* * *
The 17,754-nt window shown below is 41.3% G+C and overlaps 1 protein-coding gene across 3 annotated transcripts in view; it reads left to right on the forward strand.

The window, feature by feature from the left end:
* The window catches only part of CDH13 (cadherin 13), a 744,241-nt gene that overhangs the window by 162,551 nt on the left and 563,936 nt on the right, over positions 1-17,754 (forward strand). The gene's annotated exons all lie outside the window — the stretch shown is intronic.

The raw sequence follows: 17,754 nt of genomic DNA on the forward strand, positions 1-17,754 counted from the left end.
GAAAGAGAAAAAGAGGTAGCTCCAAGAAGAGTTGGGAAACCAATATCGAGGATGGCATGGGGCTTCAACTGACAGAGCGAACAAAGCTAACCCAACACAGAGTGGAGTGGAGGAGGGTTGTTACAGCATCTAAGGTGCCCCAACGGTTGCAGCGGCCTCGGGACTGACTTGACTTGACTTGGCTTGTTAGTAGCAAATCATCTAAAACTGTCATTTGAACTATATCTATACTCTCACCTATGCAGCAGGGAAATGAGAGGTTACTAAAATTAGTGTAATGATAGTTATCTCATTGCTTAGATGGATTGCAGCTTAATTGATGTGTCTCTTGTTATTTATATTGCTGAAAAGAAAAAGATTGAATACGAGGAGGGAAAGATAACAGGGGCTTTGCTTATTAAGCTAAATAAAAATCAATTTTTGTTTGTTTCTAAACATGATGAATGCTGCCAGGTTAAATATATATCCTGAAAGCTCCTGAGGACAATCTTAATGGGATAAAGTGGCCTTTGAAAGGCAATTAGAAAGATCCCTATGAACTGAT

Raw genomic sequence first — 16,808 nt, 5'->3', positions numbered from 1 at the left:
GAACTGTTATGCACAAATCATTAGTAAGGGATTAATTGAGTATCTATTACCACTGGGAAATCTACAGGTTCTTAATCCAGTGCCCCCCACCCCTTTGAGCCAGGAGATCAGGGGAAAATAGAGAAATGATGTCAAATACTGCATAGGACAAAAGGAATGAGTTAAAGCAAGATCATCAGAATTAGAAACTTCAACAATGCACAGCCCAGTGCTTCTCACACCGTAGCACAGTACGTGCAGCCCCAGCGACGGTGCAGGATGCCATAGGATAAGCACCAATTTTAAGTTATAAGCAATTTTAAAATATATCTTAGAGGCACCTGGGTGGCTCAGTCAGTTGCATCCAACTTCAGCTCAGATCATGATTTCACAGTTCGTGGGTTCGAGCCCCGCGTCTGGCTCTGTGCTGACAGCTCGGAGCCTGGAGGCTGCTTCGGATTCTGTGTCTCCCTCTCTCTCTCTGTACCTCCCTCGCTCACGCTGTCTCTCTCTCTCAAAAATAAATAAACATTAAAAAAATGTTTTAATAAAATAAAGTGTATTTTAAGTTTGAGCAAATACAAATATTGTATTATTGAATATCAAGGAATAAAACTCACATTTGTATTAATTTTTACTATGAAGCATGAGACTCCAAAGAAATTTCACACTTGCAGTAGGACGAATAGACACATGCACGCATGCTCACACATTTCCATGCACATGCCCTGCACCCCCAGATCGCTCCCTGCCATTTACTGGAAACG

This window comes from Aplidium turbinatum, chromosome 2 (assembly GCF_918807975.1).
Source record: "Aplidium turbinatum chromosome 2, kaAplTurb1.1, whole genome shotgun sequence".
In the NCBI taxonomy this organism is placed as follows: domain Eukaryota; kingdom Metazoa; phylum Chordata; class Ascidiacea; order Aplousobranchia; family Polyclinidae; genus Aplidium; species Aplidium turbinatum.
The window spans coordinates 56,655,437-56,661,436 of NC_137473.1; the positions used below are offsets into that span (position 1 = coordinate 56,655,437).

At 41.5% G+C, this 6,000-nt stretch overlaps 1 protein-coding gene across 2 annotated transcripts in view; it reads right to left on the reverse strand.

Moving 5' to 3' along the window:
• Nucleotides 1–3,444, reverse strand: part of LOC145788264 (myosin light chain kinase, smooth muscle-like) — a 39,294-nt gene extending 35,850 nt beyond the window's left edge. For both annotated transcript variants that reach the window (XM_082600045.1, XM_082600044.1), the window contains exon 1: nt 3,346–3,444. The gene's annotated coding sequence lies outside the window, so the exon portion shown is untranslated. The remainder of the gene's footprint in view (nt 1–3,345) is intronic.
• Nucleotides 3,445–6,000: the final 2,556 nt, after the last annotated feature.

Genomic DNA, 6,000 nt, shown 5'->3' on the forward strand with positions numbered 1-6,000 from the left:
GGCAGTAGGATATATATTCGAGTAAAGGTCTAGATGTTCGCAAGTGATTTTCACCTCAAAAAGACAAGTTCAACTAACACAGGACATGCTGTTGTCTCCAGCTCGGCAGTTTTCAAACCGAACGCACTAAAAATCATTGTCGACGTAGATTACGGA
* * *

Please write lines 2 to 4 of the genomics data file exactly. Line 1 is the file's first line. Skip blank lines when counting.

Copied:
The window, feature by feature from the left end:
* The window catches only part of CDH13 (cadherin 13), a 744,241-nt gene that overhangs the window by 162,551 nt on the left and 563,936 nt on the right, over positions 1-17,754 (forward strand). The gene's annotated exons all lie outside the window — the stretch shown is intronic.

The raw sequence follows: 17,754 nt of genomic DNA on the forward strand, positions 1-17,754 counted from the left end.